By any measure, America today is a constitutional republic in name only, and an Athenian democracy in practice. Elected representatives have no minds of their own and respond only to the whims of public opinion as they seek re-elections; with the abundance of information and the most efficient communication ever known to man, the public believes it knows everything; special interests manipulate the people into voting for ever lower taxes and higher government spending, even supporting self destructive wars. Elections become the game through which disparate groups seek rents from the system. Such is the vicious cycle that is in the DNA of the current experiment in democracy based on the faith of rationalism and rights. A similar version of the same movie is showing in theaters everywhere in Europe. In contrast the Roman republic survived much longer because it never pretended or aspired to be a democracy.
The West's competition of ideas with China is not between democracy and authoritarianism, but between two fundamentally different outlooks on political systems. The former sees democracy as an end in itself; the latter sees any political system as barely means. It is indeed a commonly held faith in America that democracy is a good in itself and the more democratic the better. Is there a politician in America who would dare say otherwise? Western democracy is inherently incapable of becoming less democratic even when its survival may depend on such a shift.
The Chinese, on the other hand, would allow greater popular participation in political decisions when it is conducive to economic development and favorable to its national interests, as they have done in the past 10 years, but would not hesitate to curtail it if the conditions and the needs of the nation change. The 1980s saw a decade of expanding popular participation in the country’s politics that helped the nation loosen the ideological shackles of the destructive Cultural Revolution. But it went too far and led to a vast rebellion at Tiananmen Square.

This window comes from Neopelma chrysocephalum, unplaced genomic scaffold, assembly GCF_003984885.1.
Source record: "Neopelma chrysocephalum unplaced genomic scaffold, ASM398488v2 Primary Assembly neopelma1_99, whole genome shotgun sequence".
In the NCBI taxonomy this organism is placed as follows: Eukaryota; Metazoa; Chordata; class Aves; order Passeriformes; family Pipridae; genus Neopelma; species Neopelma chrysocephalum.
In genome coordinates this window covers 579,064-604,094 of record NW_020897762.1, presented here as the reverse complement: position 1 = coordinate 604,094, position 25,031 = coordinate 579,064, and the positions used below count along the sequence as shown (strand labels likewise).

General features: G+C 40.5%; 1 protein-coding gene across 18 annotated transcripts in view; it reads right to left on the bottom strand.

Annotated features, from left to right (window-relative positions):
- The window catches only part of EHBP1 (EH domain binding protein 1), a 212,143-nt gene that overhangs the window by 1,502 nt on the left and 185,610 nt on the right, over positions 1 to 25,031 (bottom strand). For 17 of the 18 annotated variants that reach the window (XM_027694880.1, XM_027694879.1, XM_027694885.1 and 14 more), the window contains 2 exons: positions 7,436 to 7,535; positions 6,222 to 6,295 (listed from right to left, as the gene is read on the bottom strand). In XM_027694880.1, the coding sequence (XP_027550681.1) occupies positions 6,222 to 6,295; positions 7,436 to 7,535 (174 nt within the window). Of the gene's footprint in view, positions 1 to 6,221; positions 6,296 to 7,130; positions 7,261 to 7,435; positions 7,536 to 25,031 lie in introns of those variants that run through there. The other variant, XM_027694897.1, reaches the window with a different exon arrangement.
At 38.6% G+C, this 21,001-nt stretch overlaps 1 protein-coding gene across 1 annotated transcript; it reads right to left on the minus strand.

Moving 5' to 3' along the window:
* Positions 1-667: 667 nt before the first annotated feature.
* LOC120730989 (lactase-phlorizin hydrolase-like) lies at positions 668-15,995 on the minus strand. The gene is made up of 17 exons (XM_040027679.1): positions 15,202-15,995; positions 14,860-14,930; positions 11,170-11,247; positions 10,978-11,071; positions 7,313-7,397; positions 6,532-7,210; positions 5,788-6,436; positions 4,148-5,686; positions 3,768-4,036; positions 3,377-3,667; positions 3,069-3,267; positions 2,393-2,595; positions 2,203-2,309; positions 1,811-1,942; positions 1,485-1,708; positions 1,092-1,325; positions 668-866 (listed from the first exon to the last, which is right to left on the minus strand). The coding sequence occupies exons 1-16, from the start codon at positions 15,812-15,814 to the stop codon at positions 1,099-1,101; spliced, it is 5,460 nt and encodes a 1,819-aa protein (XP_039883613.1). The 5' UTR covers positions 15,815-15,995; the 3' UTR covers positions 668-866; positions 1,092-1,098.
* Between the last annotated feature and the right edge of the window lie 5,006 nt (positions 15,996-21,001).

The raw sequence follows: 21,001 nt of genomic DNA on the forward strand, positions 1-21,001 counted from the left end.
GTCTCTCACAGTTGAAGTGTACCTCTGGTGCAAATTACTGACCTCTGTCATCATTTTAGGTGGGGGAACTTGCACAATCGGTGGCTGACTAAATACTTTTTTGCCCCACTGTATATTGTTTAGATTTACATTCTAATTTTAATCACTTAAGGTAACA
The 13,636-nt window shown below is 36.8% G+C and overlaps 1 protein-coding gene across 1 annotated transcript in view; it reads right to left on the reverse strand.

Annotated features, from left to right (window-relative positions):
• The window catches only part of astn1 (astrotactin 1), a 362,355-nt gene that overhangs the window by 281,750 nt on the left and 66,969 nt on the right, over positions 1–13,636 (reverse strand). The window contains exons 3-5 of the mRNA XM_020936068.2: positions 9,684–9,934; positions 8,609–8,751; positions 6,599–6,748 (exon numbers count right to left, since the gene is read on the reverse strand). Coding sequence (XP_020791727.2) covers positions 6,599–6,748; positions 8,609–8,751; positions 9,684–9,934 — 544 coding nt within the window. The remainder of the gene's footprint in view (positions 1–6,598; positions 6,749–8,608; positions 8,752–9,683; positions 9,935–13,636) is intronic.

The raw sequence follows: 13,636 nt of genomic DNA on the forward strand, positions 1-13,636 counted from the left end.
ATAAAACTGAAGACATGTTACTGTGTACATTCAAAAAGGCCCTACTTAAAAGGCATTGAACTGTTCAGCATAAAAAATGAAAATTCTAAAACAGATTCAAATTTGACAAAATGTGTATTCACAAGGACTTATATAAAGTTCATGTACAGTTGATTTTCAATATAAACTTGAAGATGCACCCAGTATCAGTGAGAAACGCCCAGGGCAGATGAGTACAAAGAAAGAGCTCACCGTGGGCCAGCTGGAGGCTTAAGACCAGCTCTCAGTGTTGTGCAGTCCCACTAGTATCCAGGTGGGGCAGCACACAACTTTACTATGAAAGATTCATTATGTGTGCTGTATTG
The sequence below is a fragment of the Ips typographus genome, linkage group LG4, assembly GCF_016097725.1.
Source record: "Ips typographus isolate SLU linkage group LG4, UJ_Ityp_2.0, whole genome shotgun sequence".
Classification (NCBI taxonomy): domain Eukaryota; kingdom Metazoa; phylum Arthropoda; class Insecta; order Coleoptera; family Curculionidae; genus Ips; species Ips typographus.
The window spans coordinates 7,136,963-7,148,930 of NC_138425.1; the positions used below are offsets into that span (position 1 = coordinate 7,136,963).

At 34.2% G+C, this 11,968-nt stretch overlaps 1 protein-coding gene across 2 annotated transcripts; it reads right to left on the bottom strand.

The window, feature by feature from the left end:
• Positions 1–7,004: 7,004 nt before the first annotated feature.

That uprising was decisively put down on June 4, 1989. The Chinese nation paid a heavy price for that bloody event, but the alternatives would have been far worse. The resulting stability ushered in a generation of growth and prosperity that propelled China to its position as the second largest economy in the world. As the national polity matures, political adjustments are becoming more sophisticated and pro-active, further narrowing the swings to avoid violent extremes.
The fundamental difference between Washington's view and Beijing's is whether political rights are considered as God-given and therefore absolute or should be seen as privileges to be negotiated based on the needs and conditions of the nation.
In this framework, the Americans today are not dissimilar to the Soviets of the last century in that both see their political systems and their underlying ideologies as ultimate ends. The Chinese are on a different path. History does not bode well for the American path. Their faith-based ideological hubris will soon drive democracy over the cliff.
Eric X. Li is a venture capitalist in Shanghai.标签 旧文资料